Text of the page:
ALSO KNOWN AS
Arctic root, Golden root.
In folk medicine it has a legendary history dating back thousands of years. We know, for example, that the ancient Greeks used Rhodiola rosea. In 77 A.D., the Greek physician Dioscorides documented the medical applications of the plant, which he then called rodia riza, in his classic medical text De Materia Medica.
But how did Rhodiola rosea travel more than 2,000 miles from the remote Caucasus Mountains, where it grows wild, to ancient Greece? Our search for the answer to this question took us back more than 3,000 years, to the 13th century B.C. -- the Greek Bronze Age. That's when trading expeditions crossed the Aegean Sea, the Hellespont (Dardanelles), the Sea of Marmara, the Bosphorus, and the Black Sea to a land called Colchis, in what is now the Republic of Georgia.
One of the best-known myths of this era celebrates the voyage of Jason and his famous crew, the Argonauts, which included Hercules and Orpheus. Like most myths, the story of Jason, the Argonauts, and the Golden Fleece blends fact with fantasy. But it hints at an intriguing theory of how Rhodiola rosea might have made the incredible journey to Greece from its native land.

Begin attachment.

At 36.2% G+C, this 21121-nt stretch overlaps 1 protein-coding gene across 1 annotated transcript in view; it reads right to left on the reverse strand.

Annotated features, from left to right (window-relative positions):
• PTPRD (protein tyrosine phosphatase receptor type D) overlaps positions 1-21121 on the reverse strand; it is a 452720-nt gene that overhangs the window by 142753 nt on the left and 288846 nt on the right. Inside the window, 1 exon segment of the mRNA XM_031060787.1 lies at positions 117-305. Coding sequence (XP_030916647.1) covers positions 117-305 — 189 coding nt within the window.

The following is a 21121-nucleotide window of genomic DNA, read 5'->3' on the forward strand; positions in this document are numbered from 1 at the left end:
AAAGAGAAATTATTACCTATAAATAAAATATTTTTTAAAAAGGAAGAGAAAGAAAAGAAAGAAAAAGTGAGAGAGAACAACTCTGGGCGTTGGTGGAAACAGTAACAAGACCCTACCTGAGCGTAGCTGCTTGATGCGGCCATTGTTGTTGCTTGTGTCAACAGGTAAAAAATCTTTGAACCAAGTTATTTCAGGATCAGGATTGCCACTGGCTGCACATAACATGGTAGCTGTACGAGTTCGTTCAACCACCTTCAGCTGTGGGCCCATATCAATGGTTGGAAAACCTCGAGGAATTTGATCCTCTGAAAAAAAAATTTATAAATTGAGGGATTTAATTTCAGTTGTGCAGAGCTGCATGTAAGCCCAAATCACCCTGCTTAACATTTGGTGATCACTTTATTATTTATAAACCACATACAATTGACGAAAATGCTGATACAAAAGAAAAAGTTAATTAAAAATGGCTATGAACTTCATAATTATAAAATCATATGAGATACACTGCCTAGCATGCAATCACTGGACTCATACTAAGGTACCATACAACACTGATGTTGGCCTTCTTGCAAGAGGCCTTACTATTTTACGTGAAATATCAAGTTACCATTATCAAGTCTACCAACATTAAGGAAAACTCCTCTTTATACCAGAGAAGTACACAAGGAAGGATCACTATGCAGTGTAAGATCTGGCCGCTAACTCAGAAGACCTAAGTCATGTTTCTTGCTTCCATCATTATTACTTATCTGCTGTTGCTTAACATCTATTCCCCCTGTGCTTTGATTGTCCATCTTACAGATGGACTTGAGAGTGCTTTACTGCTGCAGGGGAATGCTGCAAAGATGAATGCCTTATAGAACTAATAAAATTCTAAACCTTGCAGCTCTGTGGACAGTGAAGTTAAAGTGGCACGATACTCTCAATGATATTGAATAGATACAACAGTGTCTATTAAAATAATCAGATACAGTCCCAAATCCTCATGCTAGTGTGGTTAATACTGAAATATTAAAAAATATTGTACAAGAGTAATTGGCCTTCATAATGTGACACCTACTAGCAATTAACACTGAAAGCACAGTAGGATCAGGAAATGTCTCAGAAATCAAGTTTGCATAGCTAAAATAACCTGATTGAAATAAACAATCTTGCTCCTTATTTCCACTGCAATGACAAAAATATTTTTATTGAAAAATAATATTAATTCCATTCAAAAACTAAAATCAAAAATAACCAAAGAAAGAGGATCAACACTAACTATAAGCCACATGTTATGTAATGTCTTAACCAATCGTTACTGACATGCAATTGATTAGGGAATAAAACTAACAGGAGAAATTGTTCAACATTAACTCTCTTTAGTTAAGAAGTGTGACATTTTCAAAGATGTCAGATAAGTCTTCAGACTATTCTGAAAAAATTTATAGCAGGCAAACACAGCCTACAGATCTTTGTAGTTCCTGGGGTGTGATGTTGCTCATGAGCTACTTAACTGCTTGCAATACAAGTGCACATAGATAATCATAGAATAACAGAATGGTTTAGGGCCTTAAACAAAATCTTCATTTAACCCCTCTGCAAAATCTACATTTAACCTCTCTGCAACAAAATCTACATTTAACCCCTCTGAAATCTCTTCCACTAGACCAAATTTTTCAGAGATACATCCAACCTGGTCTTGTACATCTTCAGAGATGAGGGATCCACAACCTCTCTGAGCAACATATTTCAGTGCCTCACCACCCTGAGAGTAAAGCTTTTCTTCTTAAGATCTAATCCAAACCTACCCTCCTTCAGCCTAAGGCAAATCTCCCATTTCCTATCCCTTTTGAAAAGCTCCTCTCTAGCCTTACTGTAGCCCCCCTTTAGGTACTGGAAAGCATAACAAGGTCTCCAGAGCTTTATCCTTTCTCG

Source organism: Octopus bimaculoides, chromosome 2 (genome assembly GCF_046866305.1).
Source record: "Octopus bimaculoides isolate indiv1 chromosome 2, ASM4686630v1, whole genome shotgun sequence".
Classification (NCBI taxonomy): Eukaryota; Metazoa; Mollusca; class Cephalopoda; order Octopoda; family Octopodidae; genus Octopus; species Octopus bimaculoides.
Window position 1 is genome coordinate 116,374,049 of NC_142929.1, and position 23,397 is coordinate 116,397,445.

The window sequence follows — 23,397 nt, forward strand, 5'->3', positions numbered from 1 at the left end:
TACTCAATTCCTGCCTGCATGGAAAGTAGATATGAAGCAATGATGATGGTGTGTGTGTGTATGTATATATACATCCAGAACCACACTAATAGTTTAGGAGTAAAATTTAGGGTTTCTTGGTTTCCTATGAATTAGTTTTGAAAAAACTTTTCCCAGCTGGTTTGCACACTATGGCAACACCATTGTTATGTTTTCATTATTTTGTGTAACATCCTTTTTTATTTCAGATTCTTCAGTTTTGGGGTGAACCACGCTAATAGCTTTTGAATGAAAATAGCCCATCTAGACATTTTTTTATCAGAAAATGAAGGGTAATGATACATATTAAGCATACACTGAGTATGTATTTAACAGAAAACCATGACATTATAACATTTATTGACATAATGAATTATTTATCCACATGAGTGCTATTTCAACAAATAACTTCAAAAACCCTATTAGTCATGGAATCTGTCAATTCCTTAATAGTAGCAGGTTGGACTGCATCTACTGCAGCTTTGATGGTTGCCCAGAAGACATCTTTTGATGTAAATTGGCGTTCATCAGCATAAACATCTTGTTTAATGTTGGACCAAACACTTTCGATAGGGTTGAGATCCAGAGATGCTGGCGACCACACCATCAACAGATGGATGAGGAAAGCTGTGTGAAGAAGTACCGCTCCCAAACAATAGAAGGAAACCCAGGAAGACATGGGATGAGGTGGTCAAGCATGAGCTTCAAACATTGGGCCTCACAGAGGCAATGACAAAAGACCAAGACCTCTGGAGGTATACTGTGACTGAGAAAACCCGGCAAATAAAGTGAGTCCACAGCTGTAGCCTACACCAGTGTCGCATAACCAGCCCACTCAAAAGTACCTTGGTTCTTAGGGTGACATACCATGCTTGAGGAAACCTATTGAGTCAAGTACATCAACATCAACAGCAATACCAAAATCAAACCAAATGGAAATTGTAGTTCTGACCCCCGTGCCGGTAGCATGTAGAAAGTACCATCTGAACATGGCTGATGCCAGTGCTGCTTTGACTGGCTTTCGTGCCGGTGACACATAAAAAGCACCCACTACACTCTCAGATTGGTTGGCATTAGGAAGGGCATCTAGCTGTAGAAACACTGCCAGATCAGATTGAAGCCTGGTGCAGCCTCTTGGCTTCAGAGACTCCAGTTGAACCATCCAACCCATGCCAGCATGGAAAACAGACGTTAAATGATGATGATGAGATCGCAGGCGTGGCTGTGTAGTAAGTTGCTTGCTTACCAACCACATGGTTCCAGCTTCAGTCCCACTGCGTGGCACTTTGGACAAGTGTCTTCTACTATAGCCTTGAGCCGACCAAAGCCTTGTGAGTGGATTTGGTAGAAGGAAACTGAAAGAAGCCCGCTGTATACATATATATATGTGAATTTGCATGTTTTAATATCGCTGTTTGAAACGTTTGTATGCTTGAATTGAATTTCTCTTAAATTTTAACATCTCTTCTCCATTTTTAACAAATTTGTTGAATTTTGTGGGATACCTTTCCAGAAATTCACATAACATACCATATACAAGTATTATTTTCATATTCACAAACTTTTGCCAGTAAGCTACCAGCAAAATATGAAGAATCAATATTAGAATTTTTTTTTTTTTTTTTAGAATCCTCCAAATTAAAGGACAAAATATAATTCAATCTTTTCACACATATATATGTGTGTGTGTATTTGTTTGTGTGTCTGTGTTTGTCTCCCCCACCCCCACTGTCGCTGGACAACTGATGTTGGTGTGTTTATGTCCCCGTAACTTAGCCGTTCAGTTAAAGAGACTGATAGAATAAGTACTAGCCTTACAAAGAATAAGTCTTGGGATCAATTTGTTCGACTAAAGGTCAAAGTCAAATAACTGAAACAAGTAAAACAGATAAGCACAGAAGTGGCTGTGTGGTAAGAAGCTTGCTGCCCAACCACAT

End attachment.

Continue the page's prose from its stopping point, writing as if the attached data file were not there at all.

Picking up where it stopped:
The Greeks were not the only ancient people who valued Rhodiola rosea. The Vikings depended on the herb to enhance their physical strength and endurance, while Chinese emperors sent expeditions to Siberia to bring back "the golden root" for medicinal preparations. The people of central Asia considered a tea brewed from Rhodiola rosea to be the most effective treatment for cold and flu. Mongolian physicians prescribed it for tuberculosis and cancer.
Rhodiola rosea Herbal Powder
Suggested dosage - Take 500mg to 1 gram once or twice a day or use as directed by a herbal practitioner.
Use mixed with milk, fruit juice.